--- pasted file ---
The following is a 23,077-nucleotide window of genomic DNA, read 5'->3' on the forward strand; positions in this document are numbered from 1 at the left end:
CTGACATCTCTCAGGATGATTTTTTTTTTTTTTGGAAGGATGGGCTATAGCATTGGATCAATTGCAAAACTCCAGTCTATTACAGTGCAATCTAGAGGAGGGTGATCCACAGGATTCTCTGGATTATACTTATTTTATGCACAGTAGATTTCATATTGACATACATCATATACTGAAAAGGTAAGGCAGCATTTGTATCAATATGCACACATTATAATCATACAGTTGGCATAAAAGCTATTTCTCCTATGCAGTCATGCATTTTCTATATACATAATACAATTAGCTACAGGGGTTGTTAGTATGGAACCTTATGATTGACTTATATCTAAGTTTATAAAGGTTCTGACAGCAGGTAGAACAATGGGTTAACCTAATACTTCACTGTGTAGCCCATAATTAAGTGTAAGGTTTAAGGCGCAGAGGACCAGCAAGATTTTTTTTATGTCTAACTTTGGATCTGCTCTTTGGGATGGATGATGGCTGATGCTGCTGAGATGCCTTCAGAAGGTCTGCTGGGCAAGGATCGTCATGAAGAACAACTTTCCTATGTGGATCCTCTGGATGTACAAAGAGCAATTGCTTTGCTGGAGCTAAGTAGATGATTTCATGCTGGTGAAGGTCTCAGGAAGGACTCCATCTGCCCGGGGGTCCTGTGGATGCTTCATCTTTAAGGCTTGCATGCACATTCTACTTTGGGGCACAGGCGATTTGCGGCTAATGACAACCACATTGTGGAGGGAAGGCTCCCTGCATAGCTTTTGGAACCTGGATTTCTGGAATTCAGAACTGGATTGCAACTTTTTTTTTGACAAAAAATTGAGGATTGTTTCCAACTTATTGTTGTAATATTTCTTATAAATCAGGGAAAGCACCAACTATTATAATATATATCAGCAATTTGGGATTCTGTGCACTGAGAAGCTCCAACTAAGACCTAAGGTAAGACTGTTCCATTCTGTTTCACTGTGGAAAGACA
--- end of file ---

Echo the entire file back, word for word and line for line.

The following is a 23,077-nucleotide window of genomic DNA, read 5'->3' on the forward strand; positions in this document are numbered from 1 at the left end:
CTGACATCTCTCAGGATGATTTTTTTTTTTTTTGGAAGGATGGGCTATAGCATTGGATCAATTGCAAAACTCCAGTCTATTACAGTGCAATCTAGAGGAGGGTGATCCACAGGATTCTCTGGATTATACTTATTTTATGCACAGTAGATTTCATATTGACATACATCATATACTGAAAAGGTAAGGCAGCATTTGTATCAATATGCACACATTATAATCATACAGTTGGCATAAAAGCTATTTCTCCTATGCAGTCATGCATTTTCTATATACATAATACAATTAGCTACAGGGGTTGTTAGTATGGAACCTTATGATTGACTTATATCTAAGTTTATAAAGGTTCTGACAGCAGGTAGAACAATGGGTTAACCTAATACTTCACTGTGTAGCCCATAATTAAGTGTAAGGTTTAAGGCGCAGAGGACCAGCAAGATTTTTTTTATGTCTAACTTTGGATCTGCTCTTTGGGATGGATGATGGCTGATGCTGCTGAGATGCCTTCAGAAGGTCTGCTGGGCAAGGATCGTCATGAAGAACAACTTTCCTATGTGGATCCTCTGGATGTACAAAGAGCAATTGCTTTGCTGGAGCTAAGTAGATGATTTCATGCTGGTGAAGGTCTCAGGAAGGACTCCATCTGCCCGGGGGTCCTGTGGATGCTTCATCTTTAAGGCTTGCATGCACATTCTACTTTGGGGCACAGGCGATTTGCGGCTAATGACAACCACATTGTGGAGGGAAGGCTCCCTGCATAGCTTTTGGAACCTGGATTTCTGGAATTCAGAACTGGATTGCAACTTTTTTTTTGACAAAAAATTGAGGATTGTTTCCAACTTATTGTTGTAATATTTCTTATAAATCAGGGAAAGCACCAACTATTATAATATATATCAGCAATTTGGGATTCTGTGCACTGAGAAGCTCCAACTAAGACCTAAGGTAAGACTGTTCCATTCTGTTTCACTGTGGAAAGACA